I really believe if parents knew how bad the retention crisis was they would be petitioning and lobbying for change. Sadly as long as there is a stream of bright shiny naïve NQT's willing to teach their child nothing will change.
I think the official figures are about thirty percent leaving within 5 years but I think they only count if you actually started teaching and don’t count trainee dropouts or people who didn’t start their NQT year.
Depressing and very different from my day. Of the people I have remained in touch with who started at the same time as me or DH, nearly all are still teaching and 3
of the men are headteachers.
Depressing and very different from my day. Of the people I have remained in touch with who started at the same time as me or DH, nearly all are still teaching and 3 of the men are headteachers.
When did you train?
I qualified in 98 and out of the 50/60 on my
PGCE, I can think of one who is still in the class, teaching. Several more of us work in schools, but in non class-based roles with a couple of people in LA advisory posts as well. About 15/20 didn’t do the NQT year.
I know it’s 20 years ago, but for actual teaching numbers, that’s not great really.
Interesting that you assert confidently that you’d still be in teaching...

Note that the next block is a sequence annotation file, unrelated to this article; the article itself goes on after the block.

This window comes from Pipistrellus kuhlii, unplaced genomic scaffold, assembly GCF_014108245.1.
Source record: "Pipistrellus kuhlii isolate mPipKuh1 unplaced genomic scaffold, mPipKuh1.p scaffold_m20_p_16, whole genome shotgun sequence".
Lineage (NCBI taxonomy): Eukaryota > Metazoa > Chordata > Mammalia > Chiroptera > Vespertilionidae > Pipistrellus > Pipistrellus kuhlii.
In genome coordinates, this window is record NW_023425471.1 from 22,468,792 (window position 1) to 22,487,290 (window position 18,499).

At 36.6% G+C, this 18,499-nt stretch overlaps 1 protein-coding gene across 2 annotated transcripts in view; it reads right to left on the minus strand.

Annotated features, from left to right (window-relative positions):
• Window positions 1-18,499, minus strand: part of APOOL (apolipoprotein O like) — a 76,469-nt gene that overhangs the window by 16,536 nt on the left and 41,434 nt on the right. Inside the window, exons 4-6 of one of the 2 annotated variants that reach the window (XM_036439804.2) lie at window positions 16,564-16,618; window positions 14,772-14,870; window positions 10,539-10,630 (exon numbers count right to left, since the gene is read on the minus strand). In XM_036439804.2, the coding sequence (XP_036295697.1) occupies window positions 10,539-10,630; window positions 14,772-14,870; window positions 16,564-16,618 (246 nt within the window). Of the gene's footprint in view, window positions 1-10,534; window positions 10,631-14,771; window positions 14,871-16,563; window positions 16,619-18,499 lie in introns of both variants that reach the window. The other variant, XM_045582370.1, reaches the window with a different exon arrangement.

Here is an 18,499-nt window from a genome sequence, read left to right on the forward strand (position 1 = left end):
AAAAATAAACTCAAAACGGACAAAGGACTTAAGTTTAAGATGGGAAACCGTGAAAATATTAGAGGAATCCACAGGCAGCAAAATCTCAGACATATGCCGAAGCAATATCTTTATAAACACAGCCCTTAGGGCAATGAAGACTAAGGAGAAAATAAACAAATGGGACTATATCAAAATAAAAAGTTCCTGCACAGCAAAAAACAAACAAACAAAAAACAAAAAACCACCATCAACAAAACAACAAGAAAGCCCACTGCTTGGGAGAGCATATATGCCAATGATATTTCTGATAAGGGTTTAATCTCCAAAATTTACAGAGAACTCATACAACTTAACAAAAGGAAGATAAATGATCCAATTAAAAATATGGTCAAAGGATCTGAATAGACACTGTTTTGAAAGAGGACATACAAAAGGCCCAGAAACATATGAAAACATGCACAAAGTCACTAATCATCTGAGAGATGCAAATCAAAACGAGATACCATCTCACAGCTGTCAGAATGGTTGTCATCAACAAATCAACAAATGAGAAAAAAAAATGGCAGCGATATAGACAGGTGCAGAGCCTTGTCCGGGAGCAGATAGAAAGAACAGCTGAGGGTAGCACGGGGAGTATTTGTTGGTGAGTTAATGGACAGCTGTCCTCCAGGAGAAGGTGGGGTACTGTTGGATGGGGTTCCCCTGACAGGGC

No, not unusual in primary. Some schools I go to have no staff members that are ft, or with more than 5 years experience. For most, it’s not a long-term prospect any more.
12 of us started our PGCE. 9 of us are still teaching.
I trained in 92.
Maybe it is where you train, how you train and what your early experiences are.
These aren't people I did my PGCE with : these are people I know form first year of teaching.
But I have just remembered another headteacher.
I googled a few people from PGCE and turned up two more headteachers!
@GrimalkinsCrone I only left at the end of last academic year, almost entirely due to part time working not working out for me once I had children. I loved the job and was very lucky to be in a really supportive department with a HOD who activity worked to reduce planning time and marking time. I'm sure I would have stayed on if my home situation had not changed.